December 5, 2015

Supernova Remnant W44

Supernova Remnant W44Supernova Remnant W44 infraredSupernova Remnant W44 x-ray

Also known as G34.7-0.4, W44 is an expanding supernova remnant that is interacting with dense interstellar material that surrounds it. X-rays from Chandra (blue) show that hot gas fills the shell of the supernova remnant as it moves outward. Infrared observations from the Spitzer Space Telescope reveal the shell of the supernova remnant (green) as well as the molecular cloud (red) into which the supernova remnant is moving and the stars in the field of view. 

Image Credit: X-ray: NASA/CXC/Univ. of Georgia/R.Shelton & NASA/CXC/GSFC/R.Petre; Infrared: NASA/JPL-Caltech
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December 4, 2015

Cheshire Cat: The SDSS J103842.59+484917.7 Galaxy Group

Cheshire Cat Galaxy Group
Cheshire Cat Galaxy Group opticalCheshire Cat Galaxy GroupCheshire Cat Galaxy Group x-ray

What is it?
A group of galaxies nicknamed the "Cheshire Cat" about 4.6 billion light years from Earth.

How Far Away is it?
About 4.6 billion light years.

How is it Made?
X-rays from the Chandra, optical data from Hubble telescope.

How Big is it?
About 1.45 million light years across.

What do the Colors Mean?
X-rays are blue, optical red, green and blue.

Where is it Located?
In the constellation Ursa Major.

  • This group of galaxies has been nicknamed the "Cheshire Cat" because of its resemblance to a smiling feline.
  • Some of the cat-like features are actually distant galaxies whose light has been stretched and bent by the large amounts of mass contained in foreground galaxies.
  • X-rays from Chandra show that the two "eye" galaxies and the smaller galaxies associated with them are slamming into one another in a giant galactic collision.

Astronomers think that in the future the "Cheshire Cat" group will become what is known as a fossil group, a gathering of galaxies that contains one giant elliptical galaxy and other much smaller, fainter ones. Today, researchers know each "eye" galaxy is the brightest member of its own group of galaxies and these two groups are racing toward one another at over 300,000 miles per hour. Data from Chandra (purple), which has been combined with optical data from Hubble, show hot gas that has been heated to millions of degrees, which is evidence that the galaxy groups are slamming into one another. Chandra's X-ray data also reveal that the left "eye" of the Cheshire Cat group contains an actively feeding supermassive black hole at the center of the galaxy.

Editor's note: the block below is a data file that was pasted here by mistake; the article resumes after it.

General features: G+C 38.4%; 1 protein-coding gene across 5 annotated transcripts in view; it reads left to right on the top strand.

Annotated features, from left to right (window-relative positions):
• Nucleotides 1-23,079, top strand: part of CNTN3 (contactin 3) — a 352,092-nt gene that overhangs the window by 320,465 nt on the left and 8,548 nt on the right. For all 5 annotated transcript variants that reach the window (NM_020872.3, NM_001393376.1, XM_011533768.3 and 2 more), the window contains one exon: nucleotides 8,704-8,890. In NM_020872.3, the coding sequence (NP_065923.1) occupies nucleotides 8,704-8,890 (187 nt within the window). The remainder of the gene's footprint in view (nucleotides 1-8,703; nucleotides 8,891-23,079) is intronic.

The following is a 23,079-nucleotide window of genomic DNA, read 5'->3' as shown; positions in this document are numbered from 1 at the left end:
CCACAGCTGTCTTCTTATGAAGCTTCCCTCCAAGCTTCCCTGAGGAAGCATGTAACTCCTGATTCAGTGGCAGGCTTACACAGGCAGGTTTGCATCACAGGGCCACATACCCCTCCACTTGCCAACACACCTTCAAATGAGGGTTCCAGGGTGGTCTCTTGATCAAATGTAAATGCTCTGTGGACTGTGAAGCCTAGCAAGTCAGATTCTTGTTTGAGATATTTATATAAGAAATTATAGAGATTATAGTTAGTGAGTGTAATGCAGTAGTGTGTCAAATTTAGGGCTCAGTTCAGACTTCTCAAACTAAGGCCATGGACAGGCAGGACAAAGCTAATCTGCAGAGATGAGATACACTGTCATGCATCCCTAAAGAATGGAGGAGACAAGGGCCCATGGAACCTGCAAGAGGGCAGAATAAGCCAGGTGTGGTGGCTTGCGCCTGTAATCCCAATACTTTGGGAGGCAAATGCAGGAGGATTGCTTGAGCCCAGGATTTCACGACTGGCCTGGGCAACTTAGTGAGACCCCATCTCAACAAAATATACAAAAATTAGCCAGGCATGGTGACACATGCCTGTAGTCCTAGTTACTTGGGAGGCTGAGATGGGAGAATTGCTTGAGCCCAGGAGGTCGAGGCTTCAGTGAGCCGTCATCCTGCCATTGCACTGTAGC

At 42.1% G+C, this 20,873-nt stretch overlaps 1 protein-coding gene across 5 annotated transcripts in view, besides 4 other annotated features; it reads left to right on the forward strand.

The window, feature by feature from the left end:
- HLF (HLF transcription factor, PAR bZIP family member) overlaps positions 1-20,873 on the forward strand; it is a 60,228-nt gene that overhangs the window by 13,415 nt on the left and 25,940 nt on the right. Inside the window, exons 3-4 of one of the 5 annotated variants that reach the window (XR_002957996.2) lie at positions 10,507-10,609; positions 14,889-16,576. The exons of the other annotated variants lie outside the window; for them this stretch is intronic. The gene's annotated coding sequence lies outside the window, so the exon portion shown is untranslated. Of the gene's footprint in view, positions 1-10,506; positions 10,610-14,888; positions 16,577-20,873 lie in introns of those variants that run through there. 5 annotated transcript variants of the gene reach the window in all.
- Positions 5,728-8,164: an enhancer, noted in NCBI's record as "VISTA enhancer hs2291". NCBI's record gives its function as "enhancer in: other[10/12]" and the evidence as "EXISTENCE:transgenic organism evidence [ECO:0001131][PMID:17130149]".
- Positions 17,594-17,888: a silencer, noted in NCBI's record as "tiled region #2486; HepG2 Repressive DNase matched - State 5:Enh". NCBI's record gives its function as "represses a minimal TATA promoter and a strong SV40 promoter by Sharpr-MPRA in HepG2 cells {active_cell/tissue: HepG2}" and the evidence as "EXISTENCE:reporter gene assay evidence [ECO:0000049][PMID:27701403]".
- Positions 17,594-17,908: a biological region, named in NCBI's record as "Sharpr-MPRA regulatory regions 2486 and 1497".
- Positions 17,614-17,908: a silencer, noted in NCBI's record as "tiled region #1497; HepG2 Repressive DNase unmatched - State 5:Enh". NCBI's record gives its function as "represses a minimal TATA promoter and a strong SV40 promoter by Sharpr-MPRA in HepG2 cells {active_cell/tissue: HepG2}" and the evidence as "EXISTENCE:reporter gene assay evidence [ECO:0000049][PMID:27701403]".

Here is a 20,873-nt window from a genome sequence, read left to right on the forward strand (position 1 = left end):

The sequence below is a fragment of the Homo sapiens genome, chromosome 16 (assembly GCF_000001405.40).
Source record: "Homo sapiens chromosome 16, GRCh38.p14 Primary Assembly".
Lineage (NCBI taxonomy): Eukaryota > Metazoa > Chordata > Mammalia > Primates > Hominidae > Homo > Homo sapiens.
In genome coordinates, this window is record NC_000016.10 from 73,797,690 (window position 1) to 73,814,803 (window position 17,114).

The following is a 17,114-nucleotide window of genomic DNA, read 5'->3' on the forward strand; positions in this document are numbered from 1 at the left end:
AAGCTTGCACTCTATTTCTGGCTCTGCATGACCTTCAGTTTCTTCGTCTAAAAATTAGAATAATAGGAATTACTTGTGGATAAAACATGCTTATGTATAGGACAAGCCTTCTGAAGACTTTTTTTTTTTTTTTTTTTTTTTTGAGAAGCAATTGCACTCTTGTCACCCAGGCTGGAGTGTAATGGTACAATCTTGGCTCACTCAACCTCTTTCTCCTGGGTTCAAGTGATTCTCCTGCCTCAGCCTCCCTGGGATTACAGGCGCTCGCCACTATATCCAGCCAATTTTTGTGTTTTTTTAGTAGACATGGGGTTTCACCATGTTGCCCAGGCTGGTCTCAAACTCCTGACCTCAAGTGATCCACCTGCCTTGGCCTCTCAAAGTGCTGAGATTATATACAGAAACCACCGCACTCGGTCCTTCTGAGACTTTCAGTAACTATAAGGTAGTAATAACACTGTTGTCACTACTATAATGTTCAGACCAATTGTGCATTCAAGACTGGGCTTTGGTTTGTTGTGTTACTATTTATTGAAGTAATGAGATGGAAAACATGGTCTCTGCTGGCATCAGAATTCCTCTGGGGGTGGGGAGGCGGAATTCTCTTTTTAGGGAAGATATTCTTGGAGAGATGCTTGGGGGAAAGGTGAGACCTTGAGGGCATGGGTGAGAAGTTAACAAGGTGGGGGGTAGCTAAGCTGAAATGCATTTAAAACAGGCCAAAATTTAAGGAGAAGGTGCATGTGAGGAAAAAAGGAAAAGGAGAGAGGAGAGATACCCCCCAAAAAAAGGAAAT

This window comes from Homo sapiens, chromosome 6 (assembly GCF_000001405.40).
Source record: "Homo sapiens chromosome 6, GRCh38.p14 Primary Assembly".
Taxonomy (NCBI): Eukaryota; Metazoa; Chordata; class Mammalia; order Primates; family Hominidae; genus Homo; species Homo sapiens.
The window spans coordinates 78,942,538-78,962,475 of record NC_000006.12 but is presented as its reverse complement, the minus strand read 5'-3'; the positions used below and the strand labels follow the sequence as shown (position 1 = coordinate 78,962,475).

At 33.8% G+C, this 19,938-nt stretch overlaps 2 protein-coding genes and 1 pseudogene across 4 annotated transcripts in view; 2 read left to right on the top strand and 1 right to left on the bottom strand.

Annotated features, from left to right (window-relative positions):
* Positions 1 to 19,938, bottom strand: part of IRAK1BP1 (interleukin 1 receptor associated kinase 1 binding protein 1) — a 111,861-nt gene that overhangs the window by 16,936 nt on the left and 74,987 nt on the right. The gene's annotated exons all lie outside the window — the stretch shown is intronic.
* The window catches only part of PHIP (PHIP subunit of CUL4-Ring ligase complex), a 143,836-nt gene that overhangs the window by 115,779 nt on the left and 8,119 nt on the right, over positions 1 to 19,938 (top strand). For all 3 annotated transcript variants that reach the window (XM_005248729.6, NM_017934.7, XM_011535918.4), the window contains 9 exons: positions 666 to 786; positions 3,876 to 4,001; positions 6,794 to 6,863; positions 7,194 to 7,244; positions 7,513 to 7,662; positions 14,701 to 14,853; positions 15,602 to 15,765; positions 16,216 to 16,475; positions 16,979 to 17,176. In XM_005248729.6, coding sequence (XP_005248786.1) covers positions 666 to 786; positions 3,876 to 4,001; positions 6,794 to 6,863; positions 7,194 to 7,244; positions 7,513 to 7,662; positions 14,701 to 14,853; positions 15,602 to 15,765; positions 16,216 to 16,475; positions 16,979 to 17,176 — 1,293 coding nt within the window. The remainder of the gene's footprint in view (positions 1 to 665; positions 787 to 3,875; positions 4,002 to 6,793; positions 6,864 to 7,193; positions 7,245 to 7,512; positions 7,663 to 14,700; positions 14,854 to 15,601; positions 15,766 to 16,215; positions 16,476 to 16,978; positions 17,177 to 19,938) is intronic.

Image Credit: X-ray: NASA/CXC/UA/J.Irwin et al; Optical: NASA/STScI)
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December 1, 2015

The star forming cloud RCW 34

star forming cloud RCW 34

This richly coloured cloud of gas called RCW 34 is a site of star formation in the southern constellation of Vela (The Sails). This image was taken using the FORS instrument on ESO’s Very Large Telescope in northern Chile.

Image Credit: ESO
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November 29, 2015

Artist’s impression of CR7: the brightest galaxy in the early Universe

brightest galaxy

This artist’s impression shows CR7 a very distant galaxy discovered using ESO’s Very Large Telescope. It is by far the brightest galaxy yet found in the early Universe and there is strong evidence that examples of the first generation of stars lurk within it. These massive, brilliant, and previously purely theoretical objects were the creators of the first heavy elements in history — the elements necessary to forge the stars around us today, the planets that orbit them, and life as we know it. This newly found galaxy is three times brighter than the brightest distant galaxy known up to now.

Image Credit: ESO/M. Kornmesser
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